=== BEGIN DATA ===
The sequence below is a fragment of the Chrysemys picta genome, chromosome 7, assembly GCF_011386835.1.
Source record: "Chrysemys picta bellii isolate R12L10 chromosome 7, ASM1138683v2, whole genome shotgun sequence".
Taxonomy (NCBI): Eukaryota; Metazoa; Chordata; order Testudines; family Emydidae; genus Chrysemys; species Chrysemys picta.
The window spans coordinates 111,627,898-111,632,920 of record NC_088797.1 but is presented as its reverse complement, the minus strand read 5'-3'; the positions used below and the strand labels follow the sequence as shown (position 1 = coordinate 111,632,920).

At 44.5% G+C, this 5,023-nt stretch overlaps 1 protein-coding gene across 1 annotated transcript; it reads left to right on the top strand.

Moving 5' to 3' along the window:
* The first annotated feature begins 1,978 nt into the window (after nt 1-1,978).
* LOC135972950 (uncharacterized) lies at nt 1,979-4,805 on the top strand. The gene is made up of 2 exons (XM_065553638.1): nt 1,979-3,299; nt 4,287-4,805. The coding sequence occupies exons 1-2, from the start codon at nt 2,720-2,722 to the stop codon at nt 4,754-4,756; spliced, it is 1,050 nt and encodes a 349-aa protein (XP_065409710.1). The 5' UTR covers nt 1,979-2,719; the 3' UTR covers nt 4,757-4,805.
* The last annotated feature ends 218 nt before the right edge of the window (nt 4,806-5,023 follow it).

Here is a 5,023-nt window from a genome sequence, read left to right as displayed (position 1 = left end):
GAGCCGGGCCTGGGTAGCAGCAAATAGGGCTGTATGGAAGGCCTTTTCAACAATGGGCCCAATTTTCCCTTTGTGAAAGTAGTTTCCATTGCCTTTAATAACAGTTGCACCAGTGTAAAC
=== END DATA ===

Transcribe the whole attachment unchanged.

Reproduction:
The sequence below is a fragment of the Chrysemys picta genome, chromosome 7, assembly GCF_011386835.1.
Source record: "Chrysemys picta bellii isolate R12L10 chromosome 7, ASM1138683v2, whole genome shotgun sequence".
Taxonomy (NCBI): Eukaryota; Metazoa; Chordata; order Testudines; family Emydidae; genus Chrysemys; species Chrysemys picta.
The window spans coordinates 111,627,898-111,632,920 of record NC_088797.1 but is presented as its reverse complement, the minus strand read 5'-3'; the positions used below and the strand labels follow the sequence as shown (position 1 = coordinate 111,632,920).

At 44.5% G+C, this 5,023-nt stretch overlaps 1 protein-coding gene across 1 annotated transcript; it reads left to right on the top strand.

Moving 5' to 3' along the window:
* The first annotated feature begins 1,978 nt into the window (after nt 1-1,978).
* LOC135972950 (uncharacterized) lies at nt 1,979-4,805 on the top strand. The gene is made up of 2 exons (XM_065553638.1): nt 1,979-3,299; nt 4,287-4,805. The coding sequence occupies exons 1-2, from the start codon at nt 2,720-2,722 to the stop codon at nt 4,754-4,756; spliced, it is 1,050 nt and encodes a 349-aa protein (XP_065409710.1). The 5' UTR covers nt 1,979-2,719; the 3' UTR covers nt 4,757-4,805.
* The last annotated feature ends 218 nt before the right edge of the window (nt 4,806-5,023 follow it).

Here is a 5,023-nt window from a genome sequence, read left to right as displayed (position 1 = left end):
GAGCCGGGCCTGGGTAGCAGCAAATAGGGCTGTATGGAAGGCCTTTTCAACAATGGGCCCAATTTTCCCTTTGTGAAAGTAGTTTCCATTGCCTTTAATAACAGTTGCACCAGTGTAAAC